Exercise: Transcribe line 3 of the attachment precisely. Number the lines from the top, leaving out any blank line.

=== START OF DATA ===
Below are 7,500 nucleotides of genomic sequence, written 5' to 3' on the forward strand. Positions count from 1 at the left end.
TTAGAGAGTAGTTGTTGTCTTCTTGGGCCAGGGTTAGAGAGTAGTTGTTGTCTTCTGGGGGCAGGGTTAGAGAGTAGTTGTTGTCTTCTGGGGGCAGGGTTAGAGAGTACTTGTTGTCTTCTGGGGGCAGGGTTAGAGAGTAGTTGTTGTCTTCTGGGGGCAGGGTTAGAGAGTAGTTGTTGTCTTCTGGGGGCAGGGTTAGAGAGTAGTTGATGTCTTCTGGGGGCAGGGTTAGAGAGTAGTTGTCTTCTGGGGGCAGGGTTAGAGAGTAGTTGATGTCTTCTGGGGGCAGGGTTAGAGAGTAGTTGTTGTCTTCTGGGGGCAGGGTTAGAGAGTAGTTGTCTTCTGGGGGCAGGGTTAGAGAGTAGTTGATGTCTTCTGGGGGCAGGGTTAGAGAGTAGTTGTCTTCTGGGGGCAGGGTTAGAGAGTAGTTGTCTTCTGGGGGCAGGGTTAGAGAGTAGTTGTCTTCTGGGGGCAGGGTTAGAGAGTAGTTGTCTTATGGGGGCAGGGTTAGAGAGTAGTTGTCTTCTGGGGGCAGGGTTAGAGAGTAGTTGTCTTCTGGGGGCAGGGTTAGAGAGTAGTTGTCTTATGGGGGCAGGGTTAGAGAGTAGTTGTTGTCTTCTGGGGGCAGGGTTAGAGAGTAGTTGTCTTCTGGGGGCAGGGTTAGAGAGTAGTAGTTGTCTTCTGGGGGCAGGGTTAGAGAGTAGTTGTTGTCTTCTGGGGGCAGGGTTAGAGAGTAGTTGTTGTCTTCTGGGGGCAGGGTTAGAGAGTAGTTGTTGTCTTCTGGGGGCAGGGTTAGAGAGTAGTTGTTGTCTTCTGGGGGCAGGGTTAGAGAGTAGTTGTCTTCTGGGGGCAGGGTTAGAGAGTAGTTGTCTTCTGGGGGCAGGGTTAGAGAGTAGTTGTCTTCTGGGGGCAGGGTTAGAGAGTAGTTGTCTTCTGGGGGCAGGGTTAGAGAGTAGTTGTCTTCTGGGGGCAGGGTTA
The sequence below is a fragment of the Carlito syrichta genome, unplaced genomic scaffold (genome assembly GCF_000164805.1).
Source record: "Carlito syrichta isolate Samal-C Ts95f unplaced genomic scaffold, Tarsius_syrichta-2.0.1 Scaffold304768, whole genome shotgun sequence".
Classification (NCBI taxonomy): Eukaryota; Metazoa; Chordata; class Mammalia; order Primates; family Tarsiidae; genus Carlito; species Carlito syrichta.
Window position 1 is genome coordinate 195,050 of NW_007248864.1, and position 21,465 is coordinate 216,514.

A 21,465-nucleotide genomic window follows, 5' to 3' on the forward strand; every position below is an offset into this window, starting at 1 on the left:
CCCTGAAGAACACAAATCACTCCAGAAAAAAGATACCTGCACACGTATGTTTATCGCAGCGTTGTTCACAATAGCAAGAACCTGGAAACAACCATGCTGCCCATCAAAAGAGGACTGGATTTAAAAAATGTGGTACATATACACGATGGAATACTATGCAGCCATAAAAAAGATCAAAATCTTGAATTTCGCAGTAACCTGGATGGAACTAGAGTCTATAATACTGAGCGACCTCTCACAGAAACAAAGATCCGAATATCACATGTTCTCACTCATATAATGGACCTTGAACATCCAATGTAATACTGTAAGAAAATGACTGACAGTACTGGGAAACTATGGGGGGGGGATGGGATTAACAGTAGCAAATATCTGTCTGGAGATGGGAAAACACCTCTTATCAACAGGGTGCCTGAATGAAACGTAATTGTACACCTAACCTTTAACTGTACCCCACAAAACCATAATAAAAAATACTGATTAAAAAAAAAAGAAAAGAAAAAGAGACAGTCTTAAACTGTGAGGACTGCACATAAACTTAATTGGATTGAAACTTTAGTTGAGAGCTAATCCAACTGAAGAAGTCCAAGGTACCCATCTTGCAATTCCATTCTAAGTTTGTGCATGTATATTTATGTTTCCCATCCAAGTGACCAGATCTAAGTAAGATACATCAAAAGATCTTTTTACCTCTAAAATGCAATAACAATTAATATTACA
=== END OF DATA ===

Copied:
The sequence below is a fragment of the Carlito syrichta genome, unplaced genomic scaffold (genome assembly GCF_000164805.1).